Mentions: Despite the apparent paucity of CD3/CD79 positive cells, it was conceivable that canine glaucoma may result in the formation of autoantibodies directed against retinal antigens. To determine if this does indeed occur, we incubated western blots of retinal protein extracts with serum obtained from seven dogs with moderate to advanced glaucoma and ten healthy control animals (Figure 7). While minor immune reactivity can be observed in all samples, the majority of the serum obtained from dogs with glaucoma reacts with retinal proteins more vigorously than that obtained from healthy control dogs. It is noteworthy that the samples with the most pronounced immunoreactivity were derived from dogs with advanced glaucoma. A general pattern of labeled bands is not apparent, rather it appears that each individual displays immunereactivity to a specific subset of molecules. In the majority of cases the labeled molecules do not react with purified Recoverin, α-enolase, or crystallins, suggesting that these proteins are not major autoantigens in dogs with glaucoma.

Bottom Line: We identified over 500 genes with statistically significant changes in expression level in the glaucomatous retina.Many of the molecules with decreased expression levels have been previously shown to be components of retinal ganglion cells.Our data suggest that in the dog this stage of the disease is accompanied by pronounced retinal neuroinflammation.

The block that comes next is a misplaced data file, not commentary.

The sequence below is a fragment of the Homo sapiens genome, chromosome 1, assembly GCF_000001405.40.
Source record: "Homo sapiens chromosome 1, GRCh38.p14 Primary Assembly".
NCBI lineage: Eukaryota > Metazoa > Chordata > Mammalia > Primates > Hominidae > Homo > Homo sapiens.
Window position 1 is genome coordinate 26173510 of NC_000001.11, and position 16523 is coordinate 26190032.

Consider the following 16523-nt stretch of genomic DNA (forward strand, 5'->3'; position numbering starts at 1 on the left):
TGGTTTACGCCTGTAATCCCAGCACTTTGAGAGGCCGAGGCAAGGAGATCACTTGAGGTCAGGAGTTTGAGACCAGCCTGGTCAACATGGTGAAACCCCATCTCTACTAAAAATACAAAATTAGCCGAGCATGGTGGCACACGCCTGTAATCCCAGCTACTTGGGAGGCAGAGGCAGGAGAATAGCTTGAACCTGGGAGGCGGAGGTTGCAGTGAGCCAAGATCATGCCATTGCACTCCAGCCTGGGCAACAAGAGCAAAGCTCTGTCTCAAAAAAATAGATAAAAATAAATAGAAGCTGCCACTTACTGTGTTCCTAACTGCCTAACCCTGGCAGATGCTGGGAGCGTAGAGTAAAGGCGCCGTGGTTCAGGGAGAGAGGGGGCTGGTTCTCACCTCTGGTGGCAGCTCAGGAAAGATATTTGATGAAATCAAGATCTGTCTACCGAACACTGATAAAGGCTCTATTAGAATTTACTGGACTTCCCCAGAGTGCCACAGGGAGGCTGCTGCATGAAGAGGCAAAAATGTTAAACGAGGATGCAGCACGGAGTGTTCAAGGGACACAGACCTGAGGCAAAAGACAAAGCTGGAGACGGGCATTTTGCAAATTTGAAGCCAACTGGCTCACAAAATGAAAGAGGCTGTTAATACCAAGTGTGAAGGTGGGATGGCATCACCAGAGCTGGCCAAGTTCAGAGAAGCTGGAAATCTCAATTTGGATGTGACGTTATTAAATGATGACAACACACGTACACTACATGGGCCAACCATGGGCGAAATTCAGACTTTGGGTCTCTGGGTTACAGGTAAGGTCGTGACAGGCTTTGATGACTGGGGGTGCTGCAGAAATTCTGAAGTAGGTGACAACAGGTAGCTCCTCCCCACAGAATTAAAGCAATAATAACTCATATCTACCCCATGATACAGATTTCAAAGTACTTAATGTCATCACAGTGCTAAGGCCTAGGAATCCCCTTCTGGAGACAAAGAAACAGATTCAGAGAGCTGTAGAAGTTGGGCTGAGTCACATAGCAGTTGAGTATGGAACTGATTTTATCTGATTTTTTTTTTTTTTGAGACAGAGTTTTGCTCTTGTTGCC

View Article: PubMed Central - PubMed

Affiliation: Department of Ophthalmology and Visual Sciences, University of Iowa, Iowa City, IA 52242, USA.

ABSTRACT

Purpose: The pathophysiological events that occur in advanced glaucoma are not well characterized. The principal purpose of this study is to characterize the gene expression changes that occur in advanced glaucoma.

Methods: Retinal RNA was obtained from canine eyes with advanced glaucoma as well as from healthy eyes. Global gene expression patterns were determined using oligonucleotide microarrays and confirmed by real-time PCR. The presence of tumor necrosis factor (TNF) and its receptors was evaluated by immunolabeling. Finally, we evaluated the presence of serum autoantibodies directed against retinal epitopes using western blot analyses.

Results: We identified over 500 genes with statistically significant changes in expression level in the glaucomatous retina. Decreased expression levels were detected for large number of functional groups, including synapse and synaptic transmission, cell adhesion, and calcium metabolism. Many of the molecules with decreased expression levels have been previously shown to be components of retinal ganglion cells. Genes with elevated expression in glaucoma are largely associated with inflammation, such as antigen presentation, protein degradation, and innate immunity. In contrast, expression of many other pro-inflammatory genes, such as interferons or interleukins, was not detected at abnormal levels.

Conclusions: This study characterizes the molecular events that occur in the canine retina with advanced glaucoma. Our data suggest that in the dog this stage of the disease is accompanied by pronounced retinal neuroinflammation.

Show MeSH
Related in: MedlinePlus